The Math Forum

Search All of the Math Forum:

Views expressed in these public forums are not endorsed by NCTM or The Math Forum.

Math Forum » Discussions » Education » math-teach

Notice: We are no longer accepting new posts, but the forums will continue to be readable.

Topic: Manifesto on IMP
Replies: 5   Last Post: May 10, 1997 11:57 PM

Advanced Search

Back to Topic List Back to Topic List Jump to Tree View Jump to Tree View   Messages: [ Previous | Next ]
Andre TOOM

Posts: 549
Registered: 12/3/04
Re: Manifesto on IMP
Posted: May 8, 1997 5:03 AM
  Click to see the message monospaced in plain text Plain Text   Click to reply to this topic Reply

On Wed, 7 May 1997, Dan Fendel wrote:

> Datta asserts that "IMP cannot satisfy the academic requirements . . ."
> The fact is that the IMP curriculum was thoroughly examined several times
> by a group of mathematicians from the University of California, appointed
> by the University specifically to determine its mathematical soundness.
> They certified the first three years of the program as fully meeting
> entrance requirements to U.C., and certified the fourth year as
> satisfying requirements for an additional year of college-preparatory
> mathematics.

Why just entrance requirements to U.C.? In some sense the IMP curriculum
may well satisfy the entrance requirements to the National Academy of
Sciences. Let me explain. The IMP book which I have read contains the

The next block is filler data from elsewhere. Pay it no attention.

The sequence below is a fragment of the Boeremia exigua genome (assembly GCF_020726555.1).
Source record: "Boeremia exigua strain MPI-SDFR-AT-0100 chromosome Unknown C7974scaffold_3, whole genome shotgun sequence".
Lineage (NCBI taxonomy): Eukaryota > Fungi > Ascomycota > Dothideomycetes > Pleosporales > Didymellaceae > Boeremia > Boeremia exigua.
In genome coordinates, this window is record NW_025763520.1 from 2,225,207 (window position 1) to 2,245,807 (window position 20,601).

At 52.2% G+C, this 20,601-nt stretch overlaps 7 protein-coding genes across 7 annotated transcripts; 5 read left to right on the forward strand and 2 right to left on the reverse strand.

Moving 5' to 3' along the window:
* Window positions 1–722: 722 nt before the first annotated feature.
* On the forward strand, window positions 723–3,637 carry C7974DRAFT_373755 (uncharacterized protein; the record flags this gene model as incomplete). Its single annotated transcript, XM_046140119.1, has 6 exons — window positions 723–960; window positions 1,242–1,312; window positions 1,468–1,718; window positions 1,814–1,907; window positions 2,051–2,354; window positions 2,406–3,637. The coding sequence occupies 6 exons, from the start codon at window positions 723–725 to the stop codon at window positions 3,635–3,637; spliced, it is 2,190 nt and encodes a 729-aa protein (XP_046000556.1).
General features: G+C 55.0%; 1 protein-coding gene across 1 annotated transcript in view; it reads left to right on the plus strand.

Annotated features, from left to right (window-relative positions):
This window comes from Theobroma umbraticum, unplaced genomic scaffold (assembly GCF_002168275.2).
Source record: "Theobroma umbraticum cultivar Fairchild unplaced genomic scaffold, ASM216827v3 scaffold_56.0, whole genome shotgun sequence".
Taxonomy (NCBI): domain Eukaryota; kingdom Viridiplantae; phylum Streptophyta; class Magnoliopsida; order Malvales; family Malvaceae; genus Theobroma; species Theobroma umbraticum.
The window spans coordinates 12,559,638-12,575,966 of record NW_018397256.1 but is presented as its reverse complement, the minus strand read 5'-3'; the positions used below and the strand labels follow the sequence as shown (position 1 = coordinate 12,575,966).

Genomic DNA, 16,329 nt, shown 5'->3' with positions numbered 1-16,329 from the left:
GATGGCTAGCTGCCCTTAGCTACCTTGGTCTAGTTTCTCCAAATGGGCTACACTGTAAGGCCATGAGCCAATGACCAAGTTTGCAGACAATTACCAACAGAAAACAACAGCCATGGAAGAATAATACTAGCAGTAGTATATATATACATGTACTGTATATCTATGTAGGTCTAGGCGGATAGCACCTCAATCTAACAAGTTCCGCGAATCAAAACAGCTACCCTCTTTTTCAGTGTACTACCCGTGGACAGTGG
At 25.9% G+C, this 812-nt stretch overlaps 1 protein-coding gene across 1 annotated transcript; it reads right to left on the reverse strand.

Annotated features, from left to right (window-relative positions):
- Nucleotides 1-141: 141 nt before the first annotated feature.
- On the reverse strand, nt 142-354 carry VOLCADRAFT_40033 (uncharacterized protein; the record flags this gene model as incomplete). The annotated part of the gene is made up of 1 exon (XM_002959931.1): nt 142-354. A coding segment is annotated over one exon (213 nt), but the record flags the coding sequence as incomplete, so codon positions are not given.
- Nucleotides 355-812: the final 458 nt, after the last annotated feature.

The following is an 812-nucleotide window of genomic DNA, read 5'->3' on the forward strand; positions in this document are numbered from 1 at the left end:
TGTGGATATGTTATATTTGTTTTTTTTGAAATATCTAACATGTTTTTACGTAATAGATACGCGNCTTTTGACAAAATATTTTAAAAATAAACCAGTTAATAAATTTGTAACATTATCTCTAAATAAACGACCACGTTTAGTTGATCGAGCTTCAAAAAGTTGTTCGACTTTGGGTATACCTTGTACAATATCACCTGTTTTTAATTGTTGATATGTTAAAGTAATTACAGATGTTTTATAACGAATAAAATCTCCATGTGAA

well-known unsolved problem about the iteration X_n+1 = X_n/2 if X_n
is even and X_n+1 = 3 X_n if X_n is odd. This problen has been unsolved
for 30 years although many competent mathematicians tried to solve it.
It may turn out to be as difficult as Fermat's Last Theorem which
Wiles solved and was elected to the National Academy of Sciences.

Several pages further your book contains exercises on addition and
subtraction of small integer numbers and a nice story which can help
pre-school children to understand this. However, nothing is done to
further this: no training with adding more than two numbers, no
training with multiplication or division, no training with greater
numbers etc.

Both pieces look strange in a high school textbook, but for opposite
reasons. People who are examining your book may choose this or that
or some other piece to base their judgement. Hence such a diversity
of judgements. The final judgement will be made by the actual practice.
Perhaps, students of IMP will become as competent in number theory
as Wiles and perhaps some of them will solve the iteration problem.
But it seems more probable to me that most students of IMP will
suffer from inadequate arithmetical skills.

Andre Toom
Department of Mathematics
University of the Incarnate Word Tel. 210-646-0500 (h)
4301 Broadway 210-829-3170 (o)
San Antonio, Texas 78209-6318 Fax 210-829-3153

Point your RSS reader here for a feed of the latest messages in this topic.

[Privacy Policy] [Terms of Use]

© The Math Forum at NCTM 1994-2018. All Rights Reserved.